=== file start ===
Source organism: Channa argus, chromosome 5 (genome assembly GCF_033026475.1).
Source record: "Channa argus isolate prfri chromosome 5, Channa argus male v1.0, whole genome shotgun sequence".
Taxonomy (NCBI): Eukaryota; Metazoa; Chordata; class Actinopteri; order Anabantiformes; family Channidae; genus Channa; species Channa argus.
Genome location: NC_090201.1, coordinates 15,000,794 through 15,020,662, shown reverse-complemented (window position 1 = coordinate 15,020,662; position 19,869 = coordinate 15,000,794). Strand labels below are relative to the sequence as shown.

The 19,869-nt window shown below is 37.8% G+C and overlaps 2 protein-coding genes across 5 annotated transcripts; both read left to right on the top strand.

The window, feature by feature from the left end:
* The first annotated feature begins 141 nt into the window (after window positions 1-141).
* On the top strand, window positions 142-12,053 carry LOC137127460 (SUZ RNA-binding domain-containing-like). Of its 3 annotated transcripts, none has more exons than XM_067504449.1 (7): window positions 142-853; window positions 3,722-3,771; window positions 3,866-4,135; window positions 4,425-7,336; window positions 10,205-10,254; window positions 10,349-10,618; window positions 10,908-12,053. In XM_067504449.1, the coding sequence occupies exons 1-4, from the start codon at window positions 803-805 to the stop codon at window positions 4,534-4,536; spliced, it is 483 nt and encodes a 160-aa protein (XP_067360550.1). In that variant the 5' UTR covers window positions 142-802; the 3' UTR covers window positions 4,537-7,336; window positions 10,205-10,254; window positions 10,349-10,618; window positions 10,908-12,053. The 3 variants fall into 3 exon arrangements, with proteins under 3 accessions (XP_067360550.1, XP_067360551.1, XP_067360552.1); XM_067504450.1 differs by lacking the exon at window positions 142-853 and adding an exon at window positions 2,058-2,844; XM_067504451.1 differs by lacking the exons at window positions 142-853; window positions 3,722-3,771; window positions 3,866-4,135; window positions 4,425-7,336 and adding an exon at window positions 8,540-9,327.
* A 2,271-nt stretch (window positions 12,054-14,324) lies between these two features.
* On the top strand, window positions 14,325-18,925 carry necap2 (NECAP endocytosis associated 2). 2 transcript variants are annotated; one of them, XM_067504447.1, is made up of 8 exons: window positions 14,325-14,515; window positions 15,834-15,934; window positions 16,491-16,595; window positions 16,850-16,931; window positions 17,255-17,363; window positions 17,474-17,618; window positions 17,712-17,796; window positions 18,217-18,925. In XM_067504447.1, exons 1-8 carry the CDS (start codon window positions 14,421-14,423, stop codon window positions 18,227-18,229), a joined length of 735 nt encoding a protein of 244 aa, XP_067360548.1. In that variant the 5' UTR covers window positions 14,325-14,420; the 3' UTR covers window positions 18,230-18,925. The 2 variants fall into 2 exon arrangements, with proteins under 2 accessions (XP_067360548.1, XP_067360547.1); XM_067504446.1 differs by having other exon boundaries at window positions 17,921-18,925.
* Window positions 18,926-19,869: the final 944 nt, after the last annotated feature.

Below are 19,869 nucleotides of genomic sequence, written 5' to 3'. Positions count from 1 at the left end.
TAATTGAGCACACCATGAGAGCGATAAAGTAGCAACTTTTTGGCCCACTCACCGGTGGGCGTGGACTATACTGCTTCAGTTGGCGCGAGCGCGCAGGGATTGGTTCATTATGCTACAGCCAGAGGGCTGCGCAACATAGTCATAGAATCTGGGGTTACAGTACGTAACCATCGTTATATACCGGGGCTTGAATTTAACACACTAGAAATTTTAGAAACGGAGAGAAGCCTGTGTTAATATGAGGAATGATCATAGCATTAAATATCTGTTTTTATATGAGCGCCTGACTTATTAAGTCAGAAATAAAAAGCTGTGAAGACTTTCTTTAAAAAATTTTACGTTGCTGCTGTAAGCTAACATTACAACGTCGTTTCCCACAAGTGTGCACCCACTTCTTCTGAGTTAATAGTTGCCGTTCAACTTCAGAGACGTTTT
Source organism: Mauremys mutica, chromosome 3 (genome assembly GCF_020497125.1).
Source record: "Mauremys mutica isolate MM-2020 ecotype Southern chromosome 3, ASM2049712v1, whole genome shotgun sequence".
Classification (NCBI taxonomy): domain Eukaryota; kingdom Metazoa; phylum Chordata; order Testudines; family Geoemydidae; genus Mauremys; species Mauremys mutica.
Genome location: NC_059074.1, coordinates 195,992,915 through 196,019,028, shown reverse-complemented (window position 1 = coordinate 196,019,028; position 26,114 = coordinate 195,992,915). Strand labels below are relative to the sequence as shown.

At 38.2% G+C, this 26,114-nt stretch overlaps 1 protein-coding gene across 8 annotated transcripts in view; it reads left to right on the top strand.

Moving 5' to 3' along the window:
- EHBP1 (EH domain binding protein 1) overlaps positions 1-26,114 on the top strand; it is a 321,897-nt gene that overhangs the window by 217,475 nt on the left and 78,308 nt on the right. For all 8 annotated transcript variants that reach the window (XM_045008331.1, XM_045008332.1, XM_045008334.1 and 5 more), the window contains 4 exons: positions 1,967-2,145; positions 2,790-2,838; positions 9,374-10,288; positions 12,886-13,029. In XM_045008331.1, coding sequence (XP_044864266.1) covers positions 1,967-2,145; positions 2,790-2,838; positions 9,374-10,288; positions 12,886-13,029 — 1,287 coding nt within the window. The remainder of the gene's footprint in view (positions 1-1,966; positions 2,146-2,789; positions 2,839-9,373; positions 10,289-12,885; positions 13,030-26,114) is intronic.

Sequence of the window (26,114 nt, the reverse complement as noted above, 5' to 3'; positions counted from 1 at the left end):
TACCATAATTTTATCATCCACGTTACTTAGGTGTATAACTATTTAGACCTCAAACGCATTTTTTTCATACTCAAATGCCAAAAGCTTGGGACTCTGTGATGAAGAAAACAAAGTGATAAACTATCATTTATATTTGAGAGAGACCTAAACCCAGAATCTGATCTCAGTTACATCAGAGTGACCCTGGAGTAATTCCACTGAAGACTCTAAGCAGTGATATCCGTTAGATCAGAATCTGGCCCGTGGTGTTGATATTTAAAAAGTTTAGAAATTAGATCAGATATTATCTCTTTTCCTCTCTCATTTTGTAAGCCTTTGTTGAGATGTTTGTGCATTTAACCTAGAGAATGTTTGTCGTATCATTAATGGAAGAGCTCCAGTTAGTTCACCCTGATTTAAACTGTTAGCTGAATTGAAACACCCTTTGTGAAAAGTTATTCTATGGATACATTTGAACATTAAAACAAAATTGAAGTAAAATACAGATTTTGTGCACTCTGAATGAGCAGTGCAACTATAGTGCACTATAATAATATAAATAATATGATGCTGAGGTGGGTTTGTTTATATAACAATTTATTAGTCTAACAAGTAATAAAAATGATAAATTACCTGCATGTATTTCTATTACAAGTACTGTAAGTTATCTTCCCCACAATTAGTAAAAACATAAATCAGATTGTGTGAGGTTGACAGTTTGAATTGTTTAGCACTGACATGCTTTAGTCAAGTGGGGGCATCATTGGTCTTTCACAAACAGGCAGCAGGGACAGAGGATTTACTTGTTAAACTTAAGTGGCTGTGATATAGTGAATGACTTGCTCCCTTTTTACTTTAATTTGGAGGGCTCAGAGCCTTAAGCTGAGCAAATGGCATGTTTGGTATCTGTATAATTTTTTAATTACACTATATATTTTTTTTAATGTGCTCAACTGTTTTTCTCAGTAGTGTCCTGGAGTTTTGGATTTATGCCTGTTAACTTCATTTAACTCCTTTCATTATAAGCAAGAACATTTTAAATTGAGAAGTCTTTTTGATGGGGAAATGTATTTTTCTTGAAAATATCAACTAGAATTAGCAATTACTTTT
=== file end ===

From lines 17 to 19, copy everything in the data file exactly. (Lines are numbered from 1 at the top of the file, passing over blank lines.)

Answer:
Genome location: NC_059074.1, coordinates 195,992,915 through 196,019,028, shown reverse-complemented (window position 1 = coordinate 196,019,028; position 26,114 = coordinate 195,992,915). Strand labels below are relative to the sequence as shown.

At 38.2% G+C, this 26,114-nt stretch overlaps 1 protein-coding gene across 8 annotated transcripts in view; it reads left to right on the top strand.

Moving 5' to 3' along the window: